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The payoff of practicing gratitude


Thoughtful womanCounting your blessings may sound kind of hokey. But, it turns out, the practice really has an effect on your mood and your health.

“If we list a few things we’re grateful for, we cultivate a state of calm, a positive attitude, and a sense of perspective,” says Ellen Goldstein, MD, an integrative psychiatrist at One Medical’s Flatiron location. (And who couldn’t use that?)

Studies have found that those who keep a gratitude journal feel happier, are more optimistic, spend more time working out, and have fewer physical ailments.

Want a little mood-booster? Dr. Goldstein prescribes three ways to develop an attitude of gratitude:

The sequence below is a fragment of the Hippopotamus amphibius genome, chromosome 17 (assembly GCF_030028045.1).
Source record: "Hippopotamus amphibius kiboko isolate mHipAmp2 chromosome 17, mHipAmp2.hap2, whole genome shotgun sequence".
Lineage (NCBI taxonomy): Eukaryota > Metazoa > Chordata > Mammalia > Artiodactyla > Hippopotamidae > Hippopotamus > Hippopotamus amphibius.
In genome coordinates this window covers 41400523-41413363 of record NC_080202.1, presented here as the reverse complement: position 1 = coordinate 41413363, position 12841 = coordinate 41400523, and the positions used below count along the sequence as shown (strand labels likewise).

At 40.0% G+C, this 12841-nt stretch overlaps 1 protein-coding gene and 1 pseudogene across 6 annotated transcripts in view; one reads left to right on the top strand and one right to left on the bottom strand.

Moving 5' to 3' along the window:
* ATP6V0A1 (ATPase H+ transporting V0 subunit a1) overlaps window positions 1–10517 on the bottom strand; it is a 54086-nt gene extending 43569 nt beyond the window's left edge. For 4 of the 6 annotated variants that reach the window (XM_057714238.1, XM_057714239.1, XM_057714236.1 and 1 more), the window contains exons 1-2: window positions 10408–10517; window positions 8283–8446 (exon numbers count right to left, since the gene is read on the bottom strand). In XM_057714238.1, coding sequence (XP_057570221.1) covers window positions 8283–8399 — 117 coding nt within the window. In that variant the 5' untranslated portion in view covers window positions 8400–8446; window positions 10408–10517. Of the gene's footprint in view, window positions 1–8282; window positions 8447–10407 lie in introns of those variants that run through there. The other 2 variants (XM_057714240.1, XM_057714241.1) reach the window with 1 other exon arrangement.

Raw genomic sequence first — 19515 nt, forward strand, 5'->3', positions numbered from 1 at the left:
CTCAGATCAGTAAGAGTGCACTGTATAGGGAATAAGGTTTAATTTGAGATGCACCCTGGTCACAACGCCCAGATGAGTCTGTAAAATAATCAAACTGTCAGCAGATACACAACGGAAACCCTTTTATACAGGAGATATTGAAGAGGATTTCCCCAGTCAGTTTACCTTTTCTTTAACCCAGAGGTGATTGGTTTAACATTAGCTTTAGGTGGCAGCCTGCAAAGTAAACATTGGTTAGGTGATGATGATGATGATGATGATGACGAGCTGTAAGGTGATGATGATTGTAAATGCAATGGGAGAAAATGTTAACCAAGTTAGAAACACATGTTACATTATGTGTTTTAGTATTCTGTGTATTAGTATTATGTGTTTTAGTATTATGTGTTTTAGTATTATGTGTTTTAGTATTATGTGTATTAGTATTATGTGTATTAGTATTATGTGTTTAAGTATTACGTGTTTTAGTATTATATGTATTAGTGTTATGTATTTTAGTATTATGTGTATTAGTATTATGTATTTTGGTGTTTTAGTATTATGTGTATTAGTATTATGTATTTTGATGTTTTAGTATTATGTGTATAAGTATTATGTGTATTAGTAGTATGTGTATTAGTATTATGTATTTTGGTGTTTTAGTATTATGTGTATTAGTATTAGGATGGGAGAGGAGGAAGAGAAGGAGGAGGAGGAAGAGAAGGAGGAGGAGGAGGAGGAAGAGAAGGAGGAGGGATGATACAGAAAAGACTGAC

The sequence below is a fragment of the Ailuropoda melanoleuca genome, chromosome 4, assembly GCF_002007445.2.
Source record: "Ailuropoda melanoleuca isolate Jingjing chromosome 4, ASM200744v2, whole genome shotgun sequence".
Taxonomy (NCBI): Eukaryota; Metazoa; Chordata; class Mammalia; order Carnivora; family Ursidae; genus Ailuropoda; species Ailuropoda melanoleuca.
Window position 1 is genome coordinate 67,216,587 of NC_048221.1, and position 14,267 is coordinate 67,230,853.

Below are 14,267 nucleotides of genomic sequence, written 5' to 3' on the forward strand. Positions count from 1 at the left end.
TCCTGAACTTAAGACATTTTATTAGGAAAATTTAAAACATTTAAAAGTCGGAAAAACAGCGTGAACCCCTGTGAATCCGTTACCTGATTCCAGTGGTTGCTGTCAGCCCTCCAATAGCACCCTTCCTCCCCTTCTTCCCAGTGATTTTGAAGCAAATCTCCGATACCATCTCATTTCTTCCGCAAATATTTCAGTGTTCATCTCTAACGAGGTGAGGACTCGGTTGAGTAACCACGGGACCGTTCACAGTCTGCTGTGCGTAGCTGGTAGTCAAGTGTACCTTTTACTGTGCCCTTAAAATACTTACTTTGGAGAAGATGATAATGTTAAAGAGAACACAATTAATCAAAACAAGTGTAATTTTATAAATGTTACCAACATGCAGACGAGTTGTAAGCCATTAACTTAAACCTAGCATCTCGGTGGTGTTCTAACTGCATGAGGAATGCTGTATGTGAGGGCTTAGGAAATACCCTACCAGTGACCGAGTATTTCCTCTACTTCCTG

1. Spend two minutes daily journaling about what you’re grateful for. “Even when things aren’t necessarily going our way, we still have things to be grateful for,” says Dr. Goldstein. Check out these quotes if you need a little help getting started.

2. Meditate for a few minutes every day on what you’re most thankful for. “This helps strengthen the muscle of mindful awareness,” says Dr. Goldstein.

3. Practice with a buddy. Take turns saying three things you’re thankful for. “Do this every night before bed with your significant other. This will cultivate a positive attitude,” says Dr. Goldstein. It can help you get a good night’s rest, too. —Amy Eley